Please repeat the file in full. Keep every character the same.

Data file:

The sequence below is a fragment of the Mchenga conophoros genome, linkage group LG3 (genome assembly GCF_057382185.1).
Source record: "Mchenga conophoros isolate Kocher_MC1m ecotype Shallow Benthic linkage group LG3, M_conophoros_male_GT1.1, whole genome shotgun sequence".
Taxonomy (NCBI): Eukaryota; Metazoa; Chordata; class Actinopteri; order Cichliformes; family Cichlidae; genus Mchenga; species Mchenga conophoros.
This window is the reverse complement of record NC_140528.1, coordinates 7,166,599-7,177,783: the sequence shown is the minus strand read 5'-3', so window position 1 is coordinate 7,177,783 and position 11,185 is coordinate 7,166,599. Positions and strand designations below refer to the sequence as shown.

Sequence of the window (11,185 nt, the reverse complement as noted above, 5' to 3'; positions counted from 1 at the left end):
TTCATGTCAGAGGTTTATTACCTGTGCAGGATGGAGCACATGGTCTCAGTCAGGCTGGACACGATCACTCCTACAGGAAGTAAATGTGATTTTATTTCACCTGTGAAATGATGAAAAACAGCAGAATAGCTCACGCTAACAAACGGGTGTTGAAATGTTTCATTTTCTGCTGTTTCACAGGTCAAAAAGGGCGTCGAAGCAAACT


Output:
The sequence below is a fragment of the Mchenga conophoros genome, linkage group LG3 (genome assembly GCF_057382185.1).
Source record: "Mchenga conophoros isolate Kocher_MC1m ecotype Shallow Benthic linkage group LG3, M_conophoros_male_GT1.1, whole genome shotgun sequence".
Taxonomy (NCBI): Eukaryota; Metazoa; Chordata; class Actinopteri; order Cichliformes; family Cichlidae; genus Mchenga; species Mchenga conophoros.
This window is the reverse complement of record NC_140528.1, coordinates 7,166,599-7,177,783: the sequence shown is the minus strand read 5'-3', so window position 1 is coordinate 7,177,783 and position 11,185 is coordinate 7,166,599. Positions and strand designations below refer to the sequence as shown.

Sequence of the window (11,185 nt, the reverse complement as noted above, 5' to 3'; positions counted from 1 at the left end):
TTCATGTCAGAGGTTTATTACCTGTGCAGGATGGAGCACATGGTCTCAGTCAGGCTGGACACGATCACTCCTACAGGAAGTAAATGTGATTTTATTTCACCTGTGAAATGATGAAAAACAGCAGAATAGCTCACGCTAACAAACGGGTGTTGAAATGTTTCATTTTCTGCTGTTTCACAGGTCAAAAAGGGCGTCGAAGCAAACT